President-elect Donald Trump's pick for health secretary said Wednesday that the health care system is losing focus on patients, its first priority, and he offered assurances that the new administration is not planning to launch into a Medicare overhaul.
Energy Transfer Partners has asked a federal judge to block the study. A hearing is scheduled for Wednesday afternoon.
Billionaire investor Wilbur Ross cited his relationship with the United Steelworkers Union, which has endorsed him for the Cabinet post, as proof that he will work to protect American jobs.
Global temperatures soared above the 20th century average last year, as the climate continues to change. It hasn't been this hot since scientists started tracking global temperatures in 1880.
Rachel Cusk's latest -- the second in a trilogy that began with 'Outline' -- follows a writer unmoored by the breakup of her marriage, and the people she meets as she goes about her strange new life.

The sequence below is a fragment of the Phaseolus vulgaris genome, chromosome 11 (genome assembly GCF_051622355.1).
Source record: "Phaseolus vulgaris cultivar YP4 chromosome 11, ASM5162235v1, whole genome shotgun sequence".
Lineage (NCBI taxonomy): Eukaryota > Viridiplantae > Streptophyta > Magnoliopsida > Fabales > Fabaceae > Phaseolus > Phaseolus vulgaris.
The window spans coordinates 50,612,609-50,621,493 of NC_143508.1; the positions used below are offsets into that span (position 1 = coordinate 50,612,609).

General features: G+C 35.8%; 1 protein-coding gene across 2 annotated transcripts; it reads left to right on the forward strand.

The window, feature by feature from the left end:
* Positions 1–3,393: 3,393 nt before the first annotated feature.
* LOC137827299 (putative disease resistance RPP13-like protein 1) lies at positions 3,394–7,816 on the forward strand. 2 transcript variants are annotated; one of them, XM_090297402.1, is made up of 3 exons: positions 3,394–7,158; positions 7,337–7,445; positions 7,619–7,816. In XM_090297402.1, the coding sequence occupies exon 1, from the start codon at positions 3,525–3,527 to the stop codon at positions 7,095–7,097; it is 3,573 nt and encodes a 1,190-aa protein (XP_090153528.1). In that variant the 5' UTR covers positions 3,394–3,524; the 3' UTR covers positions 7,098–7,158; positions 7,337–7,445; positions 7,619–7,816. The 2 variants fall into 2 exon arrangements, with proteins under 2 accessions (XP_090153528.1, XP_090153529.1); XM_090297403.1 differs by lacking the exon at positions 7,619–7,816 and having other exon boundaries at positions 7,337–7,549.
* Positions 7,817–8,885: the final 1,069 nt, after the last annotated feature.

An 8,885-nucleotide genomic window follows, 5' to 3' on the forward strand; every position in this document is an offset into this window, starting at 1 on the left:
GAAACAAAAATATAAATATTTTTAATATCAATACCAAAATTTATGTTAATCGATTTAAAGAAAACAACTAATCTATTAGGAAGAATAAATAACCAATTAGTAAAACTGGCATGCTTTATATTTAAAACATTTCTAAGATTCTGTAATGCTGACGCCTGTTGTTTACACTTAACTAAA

Today's Morning Edition music is from Colin Campbell and the Shackeltons with "4 am." They're playing First Ave. tonight as part of a showcase of the best new bands of 2016. The group's made up of three brothers, the Campbells, and they say they're rooted in an authentic "Minnesota Sound." They'll be joined by six other groups at the show. Those are groups that our sister station the Current has highlighted throughout the year, especially on the Local Show on Sunday nights. Andrea Swensson hosts that show, and she'll be helping to host at First Ave tonight as well. She'll be joined by others from Radio K and Go 96.
Writer Josh Dean recently spent time with Lindell at his new factory in Shakopee for an article published this week in Bloomberg Businessweek.
The Patent and Trademark Office denied registration to an Asian-American rock band named The Slants; the musicians say they want to reappropriate the term. The case hits the high court on Wednesday.
On average, Earth will have 10 fewer days of mild and mostly dry weather by the end of the century, researchers estimate.
Officers were called to check on the welfare of a man who did not show up for work Tuesday.